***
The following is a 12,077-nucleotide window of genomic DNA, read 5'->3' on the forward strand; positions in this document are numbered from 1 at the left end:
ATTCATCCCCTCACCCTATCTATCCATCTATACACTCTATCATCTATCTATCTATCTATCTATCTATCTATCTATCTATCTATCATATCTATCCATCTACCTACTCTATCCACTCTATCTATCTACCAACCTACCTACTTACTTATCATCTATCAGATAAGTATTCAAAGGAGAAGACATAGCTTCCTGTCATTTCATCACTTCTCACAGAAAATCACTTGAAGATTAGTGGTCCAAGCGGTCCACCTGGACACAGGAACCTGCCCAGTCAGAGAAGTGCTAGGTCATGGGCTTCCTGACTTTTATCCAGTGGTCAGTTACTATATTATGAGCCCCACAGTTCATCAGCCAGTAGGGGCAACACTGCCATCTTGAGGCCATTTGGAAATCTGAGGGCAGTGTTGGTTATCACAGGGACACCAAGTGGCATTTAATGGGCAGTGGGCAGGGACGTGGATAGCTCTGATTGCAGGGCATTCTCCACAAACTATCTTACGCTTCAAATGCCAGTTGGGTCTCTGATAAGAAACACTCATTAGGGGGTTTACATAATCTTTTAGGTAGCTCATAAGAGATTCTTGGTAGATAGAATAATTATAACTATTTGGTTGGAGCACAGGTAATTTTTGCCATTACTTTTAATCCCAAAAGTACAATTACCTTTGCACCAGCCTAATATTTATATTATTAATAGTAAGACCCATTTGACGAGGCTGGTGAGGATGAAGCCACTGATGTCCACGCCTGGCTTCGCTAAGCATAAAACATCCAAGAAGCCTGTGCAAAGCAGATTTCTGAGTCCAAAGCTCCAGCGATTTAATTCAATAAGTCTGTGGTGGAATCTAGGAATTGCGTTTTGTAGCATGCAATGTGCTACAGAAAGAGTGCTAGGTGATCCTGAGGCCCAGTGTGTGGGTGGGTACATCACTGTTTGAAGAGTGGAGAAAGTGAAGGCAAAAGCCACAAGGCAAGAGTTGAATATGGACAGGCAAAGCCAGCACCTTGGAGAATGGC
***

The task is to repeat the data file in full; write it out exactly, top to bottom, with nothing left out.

The following is a 12,077-nucleotide window of genomic DNA, read 5'->3' on the forward strand; positions in this document are numbered from 1 at the left end:
ATTCATCCCCTCACCCTATCTATCCATCTATACACTCTATCATCTATCTATCTATCTATCTATCTATCTATCTATCTATCTATCATATCTATCCATCTACCTACTCTATCCACTCTATCTATCTACCAACCTACCTACTTACTTATCATCTATCAGATAAGTATTCAAAGGAGAAGACATAGCTTCCTGTCATTTCATCACTTCTCACAGAAAATCACTTGAAGATTAGTGGTCCAAGCGGTCCACCTGGACACAGGAACCTGCCCAGTCAGAGAAGTGCTAGGTCATGGGCTTCCTGACTTTTATCCAGTGGTCAGTTACTATATTATGAGCCCCACAGTTCATCAGCCAGTAGGGGCAACACTGCCATCTTGAGGCCATTTGGAAATCTGAGGGCAGTGTTGGTTATCACAGGGACACCAAGTGGCATTTAATGGGCAGTGGGCAGGGACGTGGATAGCTCTGATTGCAGGGCATTCTCCACAAACTATCTTACGCTTCAAATGCCAGTTGGGTCTCTGATAAGAAACACTCATTAGGGGGTTTACATAATCTTTTAGGTAGCTCATAAGAGATTCTTGGTAGATAGAATAATTATAACTATTTGGTTGGAGCACAGGTAATTTTTGCCATTACTTTTAATCCCAAAAGTACAATTACCTTTGCACCAGCCTAATATTTATATTATTAATAGTAAGACCCATTTGACGAGGCTGGTGAGGATGAAGCCACTGATGTCCACGCCTGGCTTCGCTAAGCATAAAACATCCAAGAAGCCTGTGCAAAGCAGATTTCTGAGTCCAAAGCTCCAGCGATTTAATTCAATAAGTCTGTGGTGGAATCTAGGAATTGCGTTTTGTAGCATGCAATGTGCTACAGAAAGAGTGCTAGGTGATCCTGAGGCCCAGTGTGTGGGTGGGTACATCACTGTTTGAAGAGTGGAGAAAGTGAAGGCAAAAGCCACAAGGCAAGAGTTGAATATGGACAGGCAAAGCCAGCACCTTGGAGAATGGC